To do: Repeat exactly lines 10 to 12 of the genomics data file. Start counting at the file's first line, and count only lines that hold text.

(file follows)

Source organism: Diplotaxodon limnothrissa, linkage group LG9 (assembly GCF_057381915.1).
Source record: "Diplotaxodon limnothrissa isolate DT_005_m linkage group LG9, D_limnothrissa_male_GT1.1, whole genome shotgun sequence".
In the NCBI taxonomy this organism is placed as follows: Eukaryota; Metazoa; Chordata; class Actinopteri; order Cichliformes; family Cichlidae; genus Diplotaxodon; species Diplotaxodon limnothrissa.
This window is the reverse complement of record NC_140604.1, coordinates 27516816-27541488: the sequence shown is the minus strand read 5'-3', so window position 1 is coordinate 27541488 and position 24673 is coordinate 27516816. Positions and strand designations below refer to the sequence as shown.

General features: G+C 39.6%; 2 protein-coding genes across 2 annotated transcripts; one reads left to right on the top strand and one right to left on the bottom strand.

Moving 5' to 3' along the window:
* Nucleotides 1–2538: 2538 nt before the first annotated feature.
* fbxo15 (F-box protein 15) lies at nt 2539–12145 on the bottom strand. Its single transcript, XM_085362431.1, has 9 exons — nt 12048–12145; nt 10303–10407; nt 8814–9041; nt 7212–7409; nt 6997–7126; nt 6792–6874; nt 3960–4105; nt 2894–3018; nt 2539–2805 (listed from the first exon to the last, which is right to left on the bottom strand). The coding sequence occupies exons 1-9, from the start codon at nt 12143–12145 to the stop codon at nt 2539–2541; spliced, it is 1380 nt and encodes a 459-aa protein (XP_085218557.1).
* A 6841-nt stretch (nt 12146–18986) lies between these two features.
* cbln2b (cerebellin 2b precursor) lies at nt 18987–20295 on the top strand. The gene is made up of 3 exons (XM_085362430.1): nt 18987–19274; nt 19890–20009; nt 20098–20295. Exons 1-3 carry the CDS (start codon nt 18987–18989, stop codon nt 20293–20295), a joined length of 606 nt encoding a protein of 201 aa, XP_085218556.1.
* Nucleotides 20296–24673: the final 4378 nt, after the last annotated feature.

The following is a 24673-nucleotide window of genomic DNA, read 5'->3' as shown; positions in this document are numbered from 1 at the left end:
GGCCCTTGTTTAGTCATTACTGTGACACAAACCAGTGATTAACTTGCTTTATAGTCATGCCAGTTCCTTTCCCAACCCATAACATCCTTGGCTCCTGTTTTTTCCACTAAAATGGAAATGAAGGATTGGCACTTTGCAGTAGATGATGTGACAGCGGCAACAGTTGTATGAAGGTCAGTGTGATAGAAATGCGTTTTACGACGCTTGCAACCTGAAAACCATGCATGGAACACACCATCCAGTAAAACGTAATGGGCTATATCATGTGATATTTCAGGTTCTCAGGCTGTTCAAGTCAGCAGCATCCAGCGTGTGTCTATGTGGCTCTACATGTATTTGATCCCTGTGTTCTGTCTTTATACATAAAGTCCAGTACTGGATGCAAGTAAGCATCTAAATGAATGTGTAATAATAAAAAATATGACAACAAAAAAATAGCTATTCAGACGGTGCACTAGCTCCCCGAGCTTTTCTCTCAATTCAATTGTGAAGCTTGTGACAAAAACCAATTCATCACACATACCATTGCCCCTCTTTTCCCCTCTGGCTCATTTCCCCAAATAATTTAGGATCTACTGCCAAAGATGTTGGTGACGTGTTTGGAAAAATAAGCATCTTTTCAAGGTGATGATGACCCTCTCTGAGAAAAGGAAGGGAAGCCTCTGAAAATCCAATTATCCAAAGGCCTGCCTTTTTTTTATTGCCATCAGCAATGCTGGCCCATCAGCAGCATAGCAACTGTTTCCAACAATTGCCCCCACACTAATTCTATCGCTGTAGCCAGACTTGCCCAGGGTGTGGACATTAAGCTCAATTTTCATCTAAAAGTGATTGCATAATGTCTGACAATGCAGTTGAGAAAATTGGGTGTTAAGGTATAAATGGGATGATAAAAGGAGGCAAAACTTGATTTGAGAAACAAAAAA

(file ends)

* cbln2b (cerebellin 2b precursor) lies at nt 18987–20295 on the top strand. The gene is made up of 3 exons (XM_085362430.1): nt 18987–19274; nt 19890–20009; nt 20098–20295. Exons 1-3 carry the CDS (start codon nt 18987–18989, stop codon nt 20293–20295), a joined length of 606 nt encoding a protein of 201 aa, XP_085218556.1.
* Nucleotides 20296–24673: the final 4378 nt, after the last annotated feature.

The following is a 24673-nucleotide window of genomic DNA, read 5'->3' as shown; positions in this document are numbered from 1 at the left end: